After Graduation


As pretty much everyone knows by now, it’s hard for college graduates to get job offers in today’s economy. This means, according to an article by Jenna Johnson in the Washington Post, that they’ll pretty much do anything:

Instead of debating salaries and benefits, many students set their sights on simply getting a job. They begged for internships. They hyper-networked and filed dozens of applications. They often locked in on early offers rather than holding out for something better.

And some 2010 grads decided to wait things out. This academic year, more have taken the Law School Admissions Test than last year. Teach for America, which recruits for hard-to-staff public schools, received a record 46,000 applications for this year’s class and was the top employer at some universities.

People are working harder to get jobs and settling for less if they get offers, which most of them don’t. Apparently only 39 percent of graduating seniors have job offers.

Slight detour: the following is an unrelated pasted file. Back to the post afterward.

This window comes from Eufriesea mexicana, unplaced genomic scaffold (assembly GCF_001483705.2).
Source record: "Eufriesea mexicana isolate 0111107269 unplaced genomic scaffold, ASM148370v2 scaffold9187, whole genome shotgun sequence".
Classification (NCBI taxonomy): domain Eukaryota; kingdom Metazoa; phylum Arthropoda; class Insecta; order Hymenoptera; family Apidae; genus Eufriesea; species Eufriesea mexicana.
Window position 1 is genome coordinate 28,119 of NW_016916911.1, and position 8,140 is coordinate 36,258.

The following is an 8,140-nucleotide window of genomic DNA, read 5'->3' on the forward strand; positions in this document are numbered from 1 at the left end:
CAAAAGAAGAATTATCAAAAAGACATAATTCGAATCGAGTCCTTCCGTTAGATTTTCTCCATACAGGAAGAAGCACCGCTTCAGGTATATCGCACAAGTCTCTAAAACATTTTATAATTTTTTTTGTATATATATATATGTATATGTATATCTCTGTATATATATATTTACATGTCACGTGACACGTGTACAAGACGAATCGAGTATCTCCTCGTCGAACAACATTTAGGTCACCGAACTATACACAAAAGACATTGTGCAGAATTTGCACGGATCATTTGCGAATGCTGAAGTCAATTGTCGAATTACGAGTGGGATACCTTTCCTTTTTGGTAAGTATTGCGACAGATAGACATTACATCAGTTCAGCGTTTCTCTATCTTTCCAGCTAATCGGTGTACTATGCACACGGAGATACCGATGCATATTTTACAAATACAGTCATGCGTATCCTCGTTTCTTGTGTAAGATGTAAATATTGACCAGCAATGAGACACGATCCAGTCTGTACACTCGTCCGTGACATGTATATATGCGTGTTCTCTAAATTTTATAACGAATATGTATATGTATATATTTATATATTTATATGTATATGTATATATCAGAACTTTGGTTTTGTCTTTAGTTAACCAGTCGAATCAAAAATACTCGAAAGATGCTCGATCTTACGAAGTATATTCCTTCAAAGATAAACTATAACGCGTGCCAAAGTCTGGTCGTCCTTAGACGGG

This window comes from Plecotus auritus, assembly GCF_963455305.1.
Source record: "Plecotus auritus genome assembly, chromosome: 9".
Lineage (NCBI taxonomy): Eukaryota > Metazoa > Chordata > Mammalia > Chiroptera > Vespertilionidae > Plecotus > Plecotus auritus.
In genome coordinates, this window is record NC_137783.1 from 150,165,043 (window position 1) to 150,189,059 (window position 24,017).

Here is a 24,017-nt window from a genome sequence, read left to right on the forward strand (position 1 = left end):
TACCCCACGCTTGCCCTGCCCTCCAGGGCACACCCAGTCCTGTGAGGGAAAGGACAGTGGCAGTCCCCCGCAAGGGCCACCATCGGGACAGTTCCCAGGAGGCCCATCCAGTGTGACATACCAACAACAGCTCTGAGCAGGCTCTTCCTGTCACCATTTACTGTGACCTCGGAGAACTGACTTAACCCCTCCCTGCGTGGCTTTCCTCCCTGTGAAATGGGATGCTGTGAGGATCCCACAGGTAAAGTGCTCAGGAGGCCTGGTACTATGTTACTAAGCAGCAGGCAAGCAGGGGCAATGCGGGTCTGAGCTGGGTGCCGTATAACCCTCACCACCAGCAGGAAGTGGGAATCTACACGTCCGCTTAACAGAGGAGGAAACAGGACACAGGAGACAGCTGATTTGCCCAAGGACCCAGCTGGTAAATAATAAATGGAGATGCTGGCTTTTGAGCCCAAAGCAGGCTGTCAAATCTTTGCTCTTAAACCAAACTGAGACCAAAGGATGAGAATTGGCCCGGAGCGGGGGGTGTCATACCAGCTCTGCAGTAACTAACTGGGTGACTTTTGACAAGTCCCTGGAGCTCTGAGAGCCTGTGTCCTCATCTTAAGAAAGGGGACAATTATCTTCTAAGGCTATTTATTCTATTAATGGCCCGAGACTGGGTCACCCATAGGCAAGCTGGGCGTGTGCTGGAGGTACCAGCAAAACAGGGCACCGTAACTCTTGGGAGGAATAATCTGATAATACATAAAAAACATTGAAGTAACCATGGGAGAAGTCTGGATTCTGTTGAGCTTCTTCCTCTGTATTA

The Johnson article ends on a high note, with both students profiled (one from George Washington University and one from Marymount University) getting jobs reasonably closely aligned to their goals.

But this can’t work out that well nationally, of course. No matter how hard everyone works there just aren’t enough jobs out there. Many college graduates simply won’t get hired. Which means a lot of resumes, a lot of living at home with parents, and a lot of loan deferments. [Image via]

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Daniel Luzer

Daniel Luzer is the news editor at Governing Magazine and former web editor of the Washington Monthly. Find him on Twitter: @Daniel_Luzer